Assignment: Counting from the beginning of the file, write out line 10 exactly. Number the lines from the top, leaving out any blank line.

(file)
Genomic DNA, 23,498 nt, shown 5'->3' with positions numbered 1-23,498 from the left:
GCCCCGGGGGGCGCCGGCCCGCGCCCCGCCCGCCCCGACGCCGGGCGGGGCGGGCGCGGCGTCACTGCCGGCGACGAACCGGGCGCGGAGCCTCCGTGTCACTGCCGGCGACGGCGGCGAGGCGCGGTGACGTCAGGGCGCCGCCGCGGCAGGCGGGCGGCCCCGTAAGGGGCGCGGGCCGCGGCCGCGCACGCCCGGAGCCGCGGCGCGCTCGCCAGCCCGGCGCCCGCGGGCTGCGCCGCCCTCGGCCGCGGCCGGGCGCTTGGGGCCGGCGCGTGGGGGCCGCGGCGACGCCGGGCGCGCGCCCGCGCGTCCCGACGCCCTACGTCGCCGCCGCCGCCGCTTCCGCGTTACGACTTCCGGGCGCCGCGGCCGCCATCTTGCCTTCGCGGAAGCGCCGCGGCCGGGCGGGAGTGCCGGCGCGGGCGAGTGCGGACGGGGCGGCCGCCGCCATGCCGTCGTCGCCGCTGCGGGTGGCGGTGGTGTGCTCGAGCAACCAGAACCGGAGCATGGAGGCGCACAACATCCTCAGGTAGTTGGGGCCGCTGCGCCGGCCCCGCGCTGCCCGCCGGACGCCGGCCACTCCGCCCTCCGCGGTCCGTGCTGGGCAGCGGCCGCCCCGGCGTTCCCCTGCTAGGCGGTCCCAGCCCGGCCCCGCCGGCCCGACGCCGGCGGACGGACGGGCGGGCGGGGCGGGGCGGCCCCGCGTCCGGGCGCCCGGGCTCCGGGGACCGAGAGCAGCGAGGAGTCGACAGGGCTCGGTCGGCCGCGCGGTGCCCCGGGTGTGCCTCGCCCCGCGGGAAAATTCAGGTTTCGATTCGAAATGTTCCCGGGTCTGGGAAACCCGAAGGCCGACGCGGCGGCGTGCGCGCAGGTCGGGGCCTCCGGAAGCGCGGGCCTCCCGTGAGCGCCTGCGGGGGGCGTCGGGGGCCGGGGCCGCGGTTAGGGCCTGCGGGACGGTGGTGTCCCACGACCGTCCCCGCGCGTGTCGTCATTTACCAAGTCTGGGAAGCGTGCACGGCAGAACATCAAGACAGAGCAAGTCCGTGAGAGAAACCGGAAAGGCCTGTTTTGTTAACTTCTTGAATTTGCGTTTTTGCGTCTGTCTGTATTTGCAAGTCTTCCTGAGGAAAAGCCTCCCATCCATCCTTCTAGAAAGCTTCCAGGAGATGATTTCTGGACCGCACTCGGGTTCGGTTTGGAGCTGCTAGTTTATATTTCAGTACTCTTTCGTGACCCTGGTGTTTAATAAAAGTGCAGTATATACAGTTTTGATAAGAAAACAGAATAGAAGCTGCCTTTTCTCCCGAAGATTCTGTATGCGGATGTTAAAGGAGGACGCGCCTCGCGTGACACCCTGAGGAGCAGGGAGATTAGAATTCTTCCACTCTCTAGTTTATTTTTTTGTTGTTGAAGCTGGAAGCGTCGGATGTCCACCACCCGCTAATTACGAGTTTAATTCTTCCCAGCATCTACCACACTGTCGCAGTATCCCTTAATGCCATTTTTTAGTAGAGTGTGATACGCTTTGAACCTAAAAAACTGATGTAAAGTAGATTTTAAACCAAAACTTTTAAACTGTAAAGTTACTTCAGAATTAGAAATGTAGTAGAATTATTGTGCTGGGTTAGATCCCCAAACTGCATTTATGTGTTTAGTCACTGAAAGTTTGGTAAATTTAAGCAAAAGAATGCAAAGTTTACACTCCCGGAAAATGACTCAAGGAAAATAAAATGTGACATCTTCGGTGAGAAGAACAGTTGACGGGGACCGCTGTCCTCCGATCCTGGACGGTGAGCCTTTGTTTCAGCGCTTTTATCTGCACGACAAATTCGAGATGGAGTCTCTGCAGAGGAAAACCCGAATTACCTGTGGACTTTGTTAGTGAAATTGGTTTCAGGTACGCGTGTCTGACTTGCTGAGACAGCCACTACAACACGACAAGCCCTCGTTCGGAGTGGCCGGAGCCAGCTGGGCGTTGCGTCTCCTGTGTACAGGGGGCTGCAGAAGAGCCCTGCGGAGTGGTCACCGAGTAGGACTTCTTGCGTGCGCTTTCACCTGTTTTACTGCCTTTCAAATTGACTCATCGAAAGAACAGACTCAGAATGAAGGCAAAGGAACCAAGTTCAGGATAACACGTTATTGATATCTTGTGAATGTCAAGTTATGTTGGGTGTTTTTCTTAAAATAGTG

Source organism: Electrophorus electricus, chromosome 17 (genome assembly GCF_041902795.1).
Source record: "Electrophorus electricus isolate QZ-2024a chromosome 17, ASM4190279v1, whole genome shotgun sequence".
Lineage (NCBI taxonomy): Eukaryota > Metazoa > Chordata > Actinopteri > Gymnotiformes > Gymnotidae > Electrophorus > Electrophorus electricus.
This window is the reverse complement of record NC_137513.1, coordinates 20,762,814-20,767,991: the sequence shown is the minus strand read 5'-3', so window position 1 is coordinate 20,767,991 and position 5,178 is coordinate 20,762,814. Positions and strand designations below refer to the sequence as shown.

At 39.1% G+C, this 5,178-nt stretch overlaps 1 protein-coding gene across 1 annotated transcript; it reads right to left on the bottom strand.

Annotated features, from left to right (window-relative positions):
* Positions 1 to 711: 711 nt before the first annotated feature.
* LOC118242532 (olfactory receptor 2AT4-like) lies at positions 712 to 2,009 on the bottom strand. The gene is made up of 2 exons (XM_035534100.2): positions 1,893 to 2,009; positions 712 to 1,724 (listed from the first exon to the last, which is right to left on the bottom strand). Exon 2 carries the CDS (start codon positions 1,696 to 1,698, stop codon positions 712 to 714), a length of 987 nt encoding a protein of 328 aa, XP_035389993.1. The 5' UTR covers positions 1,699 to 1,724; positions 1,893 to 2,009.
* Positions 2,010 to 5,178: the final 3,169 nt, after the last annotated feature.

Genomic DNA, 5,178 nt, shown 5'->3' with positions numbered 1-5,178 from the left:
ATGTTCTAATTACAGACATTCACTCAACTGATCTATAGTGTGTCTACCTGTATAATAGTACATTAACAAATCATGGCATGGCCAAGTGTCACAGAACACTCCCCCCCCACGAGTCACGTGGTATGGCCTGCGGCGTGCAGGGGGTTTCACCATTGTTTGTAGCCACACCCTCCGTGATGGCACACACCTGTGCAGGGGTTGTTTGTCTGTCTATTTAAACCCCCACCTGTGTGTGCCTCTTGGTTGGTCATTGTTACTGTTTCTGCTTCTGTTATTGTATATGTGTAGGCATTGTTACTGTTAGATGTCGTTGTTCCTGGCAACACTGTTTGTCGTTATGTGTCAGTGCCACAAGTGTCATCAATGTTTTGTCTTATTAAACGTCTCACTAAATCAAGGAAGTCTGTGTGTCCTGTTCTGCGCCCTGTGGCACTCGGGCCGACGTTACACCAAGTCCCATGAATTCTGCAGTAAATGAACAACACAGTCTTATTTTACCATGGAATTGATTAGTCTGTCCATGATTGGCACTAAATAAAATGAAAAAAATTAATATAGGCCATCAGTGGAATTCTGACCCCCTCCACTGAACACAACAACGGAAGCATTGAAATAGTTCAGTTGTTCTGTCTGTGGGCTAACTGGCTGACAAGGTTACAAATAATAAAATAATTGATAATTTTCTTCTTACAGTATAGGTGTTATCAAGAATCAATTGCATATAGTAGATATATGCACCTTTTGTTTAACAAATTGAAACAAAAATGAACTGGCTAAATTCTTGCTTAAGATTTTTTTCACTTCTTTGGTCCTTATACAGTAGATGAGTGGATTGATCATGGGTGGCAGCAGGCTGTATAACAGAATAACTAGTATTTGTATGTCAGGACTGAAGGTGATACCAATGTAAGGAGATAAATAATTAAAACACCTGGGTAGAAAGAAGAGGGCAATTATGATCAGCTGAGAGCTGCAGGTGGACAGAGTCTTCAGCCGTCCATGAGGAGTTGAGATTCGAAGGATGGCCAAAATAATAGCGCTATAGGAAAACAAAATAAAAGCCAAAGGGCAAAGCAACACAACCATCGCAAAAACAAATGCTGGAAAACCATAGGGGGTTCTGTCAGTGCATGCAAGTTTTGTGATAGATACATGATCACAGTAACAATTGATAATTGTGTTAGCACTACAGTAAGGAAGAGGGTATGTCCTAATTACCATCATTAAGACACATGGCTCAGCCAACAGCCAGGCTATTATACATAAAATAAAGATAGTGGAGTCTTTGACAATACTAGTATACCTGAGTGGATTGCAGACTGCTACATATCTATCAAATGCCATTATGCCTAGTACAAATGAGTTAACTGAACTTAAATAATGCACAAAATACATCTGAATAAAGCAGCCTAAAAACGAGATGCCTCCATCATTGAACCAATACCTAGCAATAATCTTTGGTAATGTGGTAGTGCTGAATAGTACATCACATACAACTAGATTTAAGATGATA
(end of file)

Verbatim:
* LOC118242532 (olfactory receptor 2AT4-like) lies at positions 712 to 2,009 on the bottom strand. The gene is made up of 2 exons (XM_035534100.2): positions 1,893 to 2,009; positions 712 to 1,724 (listed from the first exon to the last, which is right to left on the bottom strand). Exon 2 carries the CDS (start codon positions 1,696 to 1,698, stop codon positions 712 to 714), a length of 987 nt encoding a protein of 328 aa, XP_035389993.1. The 5' UTR covers positions 1,699 to 1,724; positions 1,893 to 2,009.